“We had long and open conversations with them about all the treatments that were available. They would ask what we thought of them,” Baer says. “Especially when there were elective choices, they would ask which we thought was the best.”
At first, the information seemed overwhelming. But with nearly three months between Trenton’s birth and the date of the surgery, Andrea delved deep into researching the topic, so she could be as knowledgeable as possible when discussing the operation with the medical team. “They would ask me sometimes, ‘Have you been Googling again?’”
As the date of the surgery arrived, she felt prepared for what to expect — and she wasn’t disappointed. Trenton did well and he’s now a happy, healthy 6-year-old boy. “At some point in time, he’ll need open heart surgery again, but you never know when. It could be this year or it could be when he’s 25. It’s a waiting game.”
Nevertheless, Baer says the process could have been better. She was caught off-guard when Trenton had complications from his heart surgery not long after getting back from the hospital. “If I had known how common that was, I would not have been so worried,” she said.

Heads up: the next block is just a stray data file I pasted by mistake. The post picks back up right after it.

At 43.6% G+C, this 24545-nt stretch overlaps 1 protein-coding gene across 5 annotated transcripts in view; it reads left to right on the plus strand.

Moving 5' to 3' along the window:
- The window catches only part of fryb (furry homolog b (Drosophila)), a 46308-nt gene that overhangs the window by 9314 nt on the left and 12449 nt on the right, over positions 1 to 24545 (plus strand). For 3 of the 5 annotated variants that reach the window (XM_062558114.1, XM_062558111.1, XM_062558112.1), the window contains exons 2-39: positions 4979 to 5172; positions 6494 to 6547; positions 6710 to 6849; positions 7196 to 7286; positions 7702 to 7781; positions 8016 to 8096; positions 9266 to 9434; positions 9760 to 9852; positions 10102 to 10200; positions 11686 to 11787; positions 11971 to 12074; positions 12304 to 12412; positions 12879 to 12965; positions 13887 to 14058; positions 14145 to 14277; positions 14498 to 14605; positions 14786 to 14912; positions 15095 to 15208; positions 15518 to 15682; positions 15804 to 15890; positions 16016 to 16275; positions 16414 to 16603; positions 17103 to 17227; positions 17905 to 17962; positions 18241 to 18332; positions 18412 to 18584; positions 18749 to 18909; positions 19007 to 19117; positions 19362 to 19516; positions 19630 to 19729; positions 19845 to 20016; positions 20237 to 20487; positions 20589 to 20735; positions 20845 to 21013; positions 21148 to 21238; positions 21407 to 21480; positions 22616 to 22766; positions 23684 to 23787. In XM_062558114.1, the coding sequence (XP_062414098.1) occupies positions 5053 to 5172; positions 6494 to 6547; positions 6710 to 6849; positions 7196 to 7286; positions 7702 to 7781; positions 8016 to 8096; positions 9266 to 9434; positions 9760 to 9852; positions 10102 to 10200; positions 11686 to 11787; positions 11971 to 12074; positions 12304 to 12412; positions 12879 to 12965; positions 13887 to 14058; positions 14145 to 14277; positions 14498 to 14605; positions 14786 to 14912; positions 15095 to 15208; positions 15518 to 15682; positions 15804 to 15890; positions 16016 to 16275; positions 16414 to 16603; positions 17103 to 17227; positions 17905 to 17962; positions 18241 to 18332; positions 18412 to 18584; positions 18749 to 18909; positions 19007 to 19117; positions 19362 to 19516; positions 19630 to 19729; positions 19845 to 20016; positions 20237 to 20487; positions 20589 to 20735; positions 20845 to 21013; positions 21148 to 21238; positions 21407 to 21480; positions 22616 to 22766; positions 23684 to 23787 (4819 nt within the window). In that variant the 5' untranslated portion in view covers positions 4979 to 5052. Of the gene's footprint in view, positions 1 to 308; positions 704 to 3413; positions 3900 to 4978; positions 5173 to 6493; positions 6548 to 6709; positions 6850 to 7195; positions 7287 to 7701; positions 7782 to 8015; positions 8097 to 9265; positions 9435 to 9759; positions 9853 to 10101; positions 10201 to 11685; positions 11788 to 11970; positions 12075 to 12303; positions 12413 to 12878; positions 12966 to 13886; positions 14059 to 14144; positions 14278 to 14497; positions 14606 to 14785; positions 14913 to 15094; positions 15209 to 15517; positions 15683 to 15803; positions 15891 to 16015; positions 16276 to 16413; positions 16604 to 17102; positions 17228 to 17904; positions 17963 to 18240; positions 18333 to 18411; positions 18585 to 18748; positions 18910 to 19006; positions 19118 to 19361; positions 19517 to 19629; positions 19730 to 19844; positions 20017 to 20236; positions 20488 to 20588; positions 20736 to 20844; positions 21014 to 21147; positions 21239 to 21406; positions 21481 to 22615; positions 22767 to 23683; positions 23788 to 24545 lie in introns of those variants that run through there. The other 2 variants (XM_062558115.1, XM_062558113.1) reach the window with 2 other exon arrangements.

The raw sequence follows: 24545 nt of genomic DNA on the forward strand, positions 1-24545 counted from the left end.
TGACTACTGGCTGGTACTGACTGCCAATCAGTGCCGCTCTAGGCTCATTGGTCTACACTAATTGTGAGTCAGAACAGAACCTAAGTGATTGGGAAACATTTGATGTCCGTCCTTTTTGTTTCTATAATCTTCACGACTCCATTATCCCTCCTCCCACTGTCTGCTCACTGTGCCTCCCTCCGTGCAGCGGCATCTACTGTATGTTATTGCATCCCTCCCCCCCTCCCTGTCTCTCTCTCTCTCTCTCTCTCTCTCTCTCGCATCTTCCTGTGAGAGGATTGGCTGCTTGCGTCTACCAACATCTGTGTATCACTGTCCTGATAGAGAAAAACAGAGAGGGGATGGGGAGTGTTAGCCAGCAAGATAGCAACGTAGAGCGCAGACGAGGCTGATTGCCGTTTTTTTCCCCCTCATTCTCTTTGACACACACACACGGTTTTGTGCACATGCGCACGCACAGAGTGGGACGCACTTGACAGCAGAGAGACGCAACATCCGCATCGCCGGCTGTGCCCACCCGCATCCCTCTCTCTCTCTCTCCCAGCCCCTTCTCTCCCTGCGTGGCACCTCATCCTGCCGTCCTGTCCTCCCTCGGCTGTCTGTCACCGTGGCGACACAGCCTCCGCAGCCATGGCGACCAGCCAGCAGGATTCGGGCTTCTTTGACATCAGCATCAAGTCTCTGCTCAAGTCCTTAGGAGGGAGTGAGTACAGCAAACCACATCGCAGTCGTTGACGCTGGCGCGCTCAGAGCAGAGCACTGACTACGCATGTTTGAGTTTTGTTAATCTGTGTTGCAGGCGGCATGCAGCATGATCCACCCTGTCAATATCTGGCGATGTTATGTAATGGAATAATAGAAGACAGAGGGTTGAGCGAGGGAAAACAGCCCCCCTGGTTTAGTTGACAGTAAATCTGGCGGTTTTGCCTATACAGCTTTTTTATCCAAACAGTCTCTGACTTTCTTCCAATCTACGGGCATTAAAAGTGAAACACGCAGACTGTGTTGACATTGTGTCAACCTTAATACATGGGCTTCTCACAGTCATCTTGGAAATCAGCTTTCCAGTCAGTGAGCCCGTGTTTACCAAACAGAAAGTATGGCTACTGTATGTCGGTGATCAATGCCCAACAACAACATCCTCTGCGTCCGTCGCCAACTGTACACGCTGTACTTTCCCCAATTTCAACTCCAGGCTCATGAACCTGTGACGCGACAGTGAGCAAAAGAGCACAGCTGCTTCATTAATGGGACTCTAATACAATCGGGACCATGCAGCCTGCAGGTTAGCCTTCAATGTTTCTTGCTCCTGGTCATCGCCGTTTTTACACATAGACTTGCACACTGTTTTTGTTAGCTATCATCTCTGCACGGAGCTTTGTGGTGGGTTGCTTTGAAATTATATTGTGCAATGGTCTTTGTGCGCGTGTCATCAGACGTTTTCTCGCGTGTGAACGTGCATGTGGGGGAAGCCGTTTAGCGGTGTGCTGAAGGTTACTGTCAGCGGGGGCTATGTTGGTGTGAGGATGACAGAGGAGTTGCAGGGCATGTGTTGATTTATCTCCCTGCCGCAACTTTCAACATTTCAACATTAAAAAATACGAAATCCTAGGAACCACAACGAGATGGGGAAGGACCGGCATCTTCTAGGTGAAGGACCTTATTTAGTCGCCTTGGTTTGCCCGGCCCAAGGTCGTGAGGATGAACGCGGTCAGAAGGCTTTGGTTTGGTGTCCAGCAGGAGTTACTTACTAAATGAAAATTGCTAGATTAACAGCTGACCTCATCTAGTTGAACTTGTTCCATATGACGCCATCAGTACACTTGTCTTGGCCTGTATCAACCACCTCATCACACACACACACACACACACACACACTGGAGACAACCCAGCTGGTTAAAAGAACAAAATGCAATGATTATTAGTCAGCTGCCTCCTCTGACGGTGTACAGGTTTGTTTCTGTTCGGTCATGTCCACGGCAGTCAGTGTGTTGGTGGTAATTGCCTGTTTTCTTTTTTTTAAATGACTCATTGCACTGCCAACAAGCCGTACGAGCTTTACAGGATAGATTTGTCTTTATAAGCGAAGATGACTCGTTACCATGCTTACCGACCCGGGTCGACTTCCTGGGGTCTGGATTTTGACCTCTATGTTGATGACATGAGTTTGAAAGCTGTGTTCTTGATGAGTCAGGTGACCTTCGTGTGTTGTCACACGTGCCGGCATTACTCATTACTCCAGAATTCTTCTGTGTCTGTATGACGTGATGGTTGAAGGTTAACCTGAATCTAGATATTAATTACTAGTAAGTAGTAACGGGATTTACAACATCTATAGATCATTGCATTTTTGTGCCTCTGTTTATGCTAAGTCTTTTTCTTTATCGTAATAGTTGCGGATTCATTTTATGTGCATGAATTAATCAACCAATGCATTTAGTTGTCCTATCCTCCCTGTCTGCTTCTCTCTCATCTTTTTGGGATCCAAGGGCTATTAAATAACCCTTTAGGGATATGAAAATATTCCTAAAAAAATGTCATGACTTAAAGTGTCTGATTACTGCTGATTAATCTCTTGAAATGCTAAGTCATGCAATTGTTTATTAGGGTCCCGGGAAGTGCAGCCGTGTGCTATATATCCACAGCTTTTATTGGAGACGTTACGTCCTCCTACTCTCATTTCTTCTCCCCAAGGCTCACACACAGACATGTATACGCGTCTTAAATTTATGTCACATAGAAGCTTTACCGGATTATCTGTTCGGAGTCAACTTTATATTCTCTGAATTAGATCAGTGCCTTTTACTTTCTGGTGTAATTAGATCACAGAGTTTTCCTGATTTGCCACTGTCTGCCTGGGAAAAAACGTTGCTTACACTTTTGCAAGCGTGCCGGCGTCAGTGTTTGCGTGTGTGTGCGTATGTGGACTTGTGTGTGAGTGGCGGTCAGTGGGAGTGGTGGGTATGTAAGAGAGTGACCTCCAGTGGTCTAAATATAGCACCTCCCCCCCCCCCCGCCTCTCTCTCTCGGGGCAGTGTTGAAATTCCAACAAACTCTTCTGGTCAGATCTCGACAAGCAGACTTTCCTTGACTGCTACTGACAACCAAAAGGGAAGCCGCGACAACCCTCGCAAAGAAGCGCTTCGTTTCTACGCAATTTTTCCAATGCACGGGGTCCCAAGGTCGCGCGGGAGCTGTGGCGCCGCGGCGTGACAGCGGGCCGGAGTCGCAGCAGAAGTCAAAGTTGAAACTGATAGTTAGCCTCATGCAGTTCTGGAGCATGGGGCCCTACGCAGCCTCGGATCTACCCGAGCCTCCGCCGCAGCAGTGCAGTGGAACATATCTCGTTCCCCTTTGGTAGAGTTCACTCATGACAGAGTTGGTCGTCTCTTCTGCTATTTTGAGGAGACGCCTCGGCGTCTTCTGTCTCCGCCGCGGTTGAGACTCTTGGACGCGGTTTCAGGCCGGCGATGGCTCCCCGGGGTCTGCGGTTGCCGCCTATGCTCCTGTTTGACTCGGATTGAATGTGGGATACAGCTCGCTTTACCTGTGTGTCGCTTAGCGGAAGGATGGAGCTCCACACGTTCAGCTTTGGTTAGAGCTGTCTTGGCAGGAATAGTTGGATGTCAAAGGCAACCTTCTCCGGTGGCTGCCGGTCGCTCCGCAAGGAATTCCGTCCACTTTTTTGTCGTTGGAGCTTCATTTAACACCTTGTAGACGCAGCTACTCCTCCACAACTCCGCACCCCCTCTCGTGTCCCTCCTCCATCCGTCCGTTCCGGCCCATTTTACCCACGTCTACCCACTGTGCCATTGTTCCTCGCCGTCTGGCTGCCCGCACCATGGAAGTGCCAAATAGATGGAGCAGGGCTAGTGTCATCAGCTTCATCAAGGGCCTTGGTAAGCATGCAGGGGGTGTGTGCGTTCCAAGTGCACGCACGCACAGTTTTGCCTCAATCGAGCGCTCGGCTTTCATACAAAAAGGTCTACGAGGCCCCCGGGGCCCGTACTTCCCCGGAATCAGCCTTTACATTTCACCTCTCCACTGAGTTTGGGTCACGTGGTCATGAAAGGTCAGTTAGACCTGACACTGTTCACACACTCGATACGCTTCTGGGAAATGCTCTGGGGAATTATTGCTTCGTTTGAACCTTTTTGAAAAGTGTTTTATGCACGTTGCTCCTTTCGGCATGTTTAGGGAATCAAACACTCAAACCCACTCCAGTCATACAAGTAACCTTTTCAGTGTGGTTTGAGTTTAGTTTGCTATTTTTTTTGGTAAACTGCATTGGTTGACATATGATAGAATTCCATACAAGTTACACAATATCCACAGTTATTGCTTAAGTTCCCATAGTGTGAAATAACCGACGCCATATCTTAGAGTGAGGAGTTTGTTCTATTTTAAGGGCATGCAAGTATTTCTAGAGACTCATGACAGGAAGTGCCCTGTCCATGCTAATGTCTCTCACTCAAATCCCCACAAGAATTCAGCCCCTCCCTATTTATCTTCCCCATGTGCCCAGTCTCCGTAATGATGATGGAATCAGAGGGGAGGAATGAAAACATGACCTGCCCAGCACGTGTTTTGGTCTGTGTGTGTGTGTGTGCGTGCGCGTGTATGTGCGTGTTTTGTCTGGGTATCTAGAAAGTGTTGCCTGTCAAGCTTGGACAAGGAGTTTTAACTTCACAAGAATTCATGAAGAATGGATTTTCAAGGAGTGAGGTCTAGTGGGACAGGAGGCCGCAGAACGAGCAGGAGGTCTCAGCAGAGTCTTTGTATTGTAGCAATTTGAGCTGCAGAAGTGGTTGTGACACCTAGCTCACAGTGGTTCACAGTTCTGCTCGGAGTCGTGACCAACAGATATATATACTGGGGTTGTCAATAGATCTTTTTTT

To help other parents of young heart patients become more actively involved in the medical decision-making process, Baer joined Mended Little Hearts and now chairs the organization’s national steering committee.
Her main project this year is distributing the Mended Little HeartGuide, a resource guide outlining what parents can expect from their children’s surgery and its aftermath as well as what kinds of questions they should ask along the way. Although the guide is specifically aimed at parents of children with congenital heart disease, its advice is good for anyone engaging in shared decision-making: “Educate yourself via reliable sources… Work with (the) doctor… Learn about your hospital….” and perhaps most of all “Do not be afraid to ask questions to make sure that your son or your daughter [or you, for that matter] is getting the best care for his or her condition.”